How do I know if I've been geo-blocked?
If you try to buy something by adding to your cart on a site like Amazon, for example, but can’t complete the checkout and order, then it's likely you've hit a geo-block. If you can’t watch a show on the BBC's iPlayer service or can’t log in to a US Netflix platform, then you've probably been geo-blocked. If you try to book tickets to sporting events, festivals or theme parks online but you're prevented, then, you guessed it, geo-blocked.
Geo-blocking is, in a technical sense, a way that service providers, businesses and digital platforms restrict access to their services or products to users within a country or certain geographical area.
How do sites know I'm out of the country?
Websites use specialised technology called 'geolocation software' that finds the location of web users by identifying their computer's IP address, which contains:
- a number assigned to the computer
- usually the user's internet service provider (ISP)
- the country they reside in.
Some sites may also restrict overseas credit cards, overseas bank accounts and international payments, and not provide PayPal, which can be used across the web.
Why is geo-blocking used?
Restricting access to content based on where you are in the world is a popular strategy used far too often by multinational tech giants. Using copyright and licensing restrictions, they can set varying prices for their products in different places around the globe. The frustrating reality of geo-blocking is common for Australian consumers, and we're often charged hefty mark-ups on products from companies like Apple, Microsoft and Amazon based on our IP address. Online media streaming services like Netflix and Hulu also divide the globe into segments, only granting access to those with a certain IP address.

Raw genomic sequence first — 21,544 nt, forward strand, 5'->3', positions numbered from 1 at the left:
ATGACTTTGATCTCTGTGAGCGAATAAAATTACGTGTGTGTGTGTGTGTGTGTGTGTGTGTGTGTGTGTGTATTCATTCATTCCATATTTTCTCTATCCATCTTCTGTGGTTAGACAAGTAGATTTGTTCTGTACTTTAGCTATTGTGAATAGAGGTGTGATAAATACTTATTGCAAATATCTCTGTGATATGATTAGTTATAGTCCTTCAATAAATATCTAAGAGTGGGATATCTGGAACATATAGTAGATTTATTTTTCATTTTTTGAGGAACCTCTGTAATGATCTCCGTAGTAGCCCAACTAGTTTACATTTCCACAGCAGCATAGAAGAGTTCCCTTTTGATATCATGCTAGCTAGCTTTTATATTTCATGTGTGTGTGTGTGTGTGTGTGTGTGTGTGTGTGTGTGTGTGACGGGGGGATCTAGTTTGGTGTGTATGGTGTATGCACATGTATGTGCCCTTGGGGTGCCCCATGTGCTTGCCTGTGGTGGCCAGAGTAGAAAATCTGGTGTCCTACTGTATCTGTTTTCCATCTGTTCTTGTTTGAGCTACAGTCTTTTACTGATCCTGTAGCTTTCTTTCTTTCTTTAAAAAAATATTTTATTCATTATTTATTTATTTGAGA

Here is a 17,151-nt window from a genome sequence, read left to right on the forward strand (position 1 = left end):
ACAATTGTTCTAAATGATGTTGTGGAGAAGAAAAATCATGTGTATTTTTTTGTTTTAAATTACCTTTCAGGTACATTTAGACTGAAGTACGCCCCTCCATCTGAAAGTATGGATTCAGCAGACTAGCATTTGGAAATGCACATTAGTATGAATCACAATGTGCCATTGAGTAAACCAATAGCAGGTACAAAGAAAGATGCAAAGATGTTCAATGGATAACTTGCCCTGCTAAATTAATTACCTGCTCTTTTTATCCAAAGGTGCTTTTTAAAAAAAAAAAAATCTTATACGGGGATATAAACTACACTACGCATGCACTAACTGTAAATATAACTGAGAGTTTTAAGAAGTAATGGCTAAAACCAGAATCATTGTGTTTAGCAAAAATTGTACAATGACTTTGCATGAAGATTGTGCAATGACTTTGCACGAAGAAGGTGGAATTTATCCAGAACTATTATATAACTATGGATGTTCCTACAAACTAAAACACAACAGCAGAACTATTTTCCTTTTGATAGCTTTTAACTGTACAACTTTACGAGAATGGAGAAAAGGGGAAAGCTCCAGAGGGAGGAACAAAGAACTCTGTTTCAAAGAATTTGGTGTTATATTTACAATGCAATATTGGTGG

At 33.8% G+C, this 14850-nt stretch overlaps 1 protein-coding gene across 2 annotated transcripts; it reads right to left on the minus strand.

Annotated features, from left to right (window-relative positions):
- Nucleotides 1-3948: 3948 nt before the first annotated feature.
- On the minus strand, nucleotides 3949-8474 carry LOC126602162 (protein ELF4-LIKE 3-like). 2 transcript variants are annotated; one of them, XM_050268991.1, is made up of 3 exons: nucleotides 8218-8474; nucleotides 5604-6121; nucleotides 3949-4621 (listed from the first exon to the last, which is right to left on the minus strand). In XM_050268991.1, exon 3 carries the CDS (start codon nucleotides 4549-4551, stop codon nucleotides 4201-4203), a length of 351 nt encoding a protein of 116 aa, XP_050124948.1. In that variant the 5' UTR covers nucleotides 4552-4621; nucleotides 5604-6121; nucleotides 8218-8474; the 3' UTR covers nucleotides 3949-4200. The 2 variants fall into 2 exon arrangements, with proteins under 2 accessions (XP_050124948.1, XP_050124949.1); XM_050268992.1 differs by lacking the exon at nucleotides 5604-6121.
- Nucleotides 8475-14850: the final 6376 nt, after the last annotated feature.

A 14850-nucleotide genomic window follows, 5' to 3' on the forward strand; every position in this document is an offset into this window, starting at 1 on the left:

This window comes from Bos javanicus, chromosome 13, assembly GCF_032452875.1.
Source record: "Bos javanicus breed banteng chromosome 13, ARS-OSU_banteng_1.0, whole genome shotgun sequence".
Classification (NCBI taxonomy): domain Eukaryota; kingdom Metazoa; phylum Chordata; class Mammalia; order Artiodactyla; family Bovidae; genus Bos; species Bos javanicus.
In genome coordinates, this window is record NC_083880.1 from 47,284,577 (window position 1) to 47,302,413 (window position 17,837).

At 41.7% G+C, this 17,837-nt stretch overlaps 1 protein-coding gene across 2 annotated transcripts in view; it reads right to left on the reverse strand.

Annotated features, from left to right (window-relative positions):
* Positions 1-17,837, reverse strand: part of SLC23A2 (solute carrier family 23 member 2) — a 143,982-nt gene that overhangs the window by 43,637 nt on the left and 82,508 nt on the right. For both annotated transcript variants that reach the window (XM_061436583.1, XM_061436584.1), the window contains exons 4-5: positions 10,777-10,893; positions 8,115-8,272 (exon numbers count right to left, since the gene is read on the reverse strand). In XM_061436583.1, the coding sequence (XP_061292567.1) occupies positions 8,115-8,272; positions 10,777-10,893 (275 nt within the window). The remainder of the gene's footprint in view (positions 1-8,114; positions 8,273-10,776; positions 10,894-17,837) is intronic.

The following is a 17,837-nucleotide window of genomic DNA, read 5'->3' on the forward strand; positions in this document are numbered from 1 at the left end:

Is bypassing geo-blocking legal?
The legality of getting around geo-blocking is a bit of a grey area. Some copyright experts claim that anyone who promotes devices or programs that encourage people to infringe copyright are breaking the law. However, CHOICE believes consumers who bypass measures employed to geographically restrict copyrighted content should be exempt. Why? Because they're only accessing products and services that are being provided knowingly and willingly by the copyright holder.
It's legal to use a virtual private network (VPN) to protect your online transactions from hackers. In Australia, Malcolm Turnbull has previously stated that it’s not illegal to use a VPN to access geo-blocked content on overseas sites, despite content deals between studios and streaming platforms that restrict access through geographic locations.
However, it's also important to note that circumventing geo-blocks may breach the terms and conditions of the company you're buying from – and if you're found out, your account could be cancelled, losing you credit and access to your downloads.
According to the ACCC, your rights when using overseas-based companies to buy products may not be protected by Australian Consumer Law. While some companies like Apple have international warranties, others like Canon and Nintendo refuse to recognise products bought internationally under domestic consumer law.
How would a VPN help?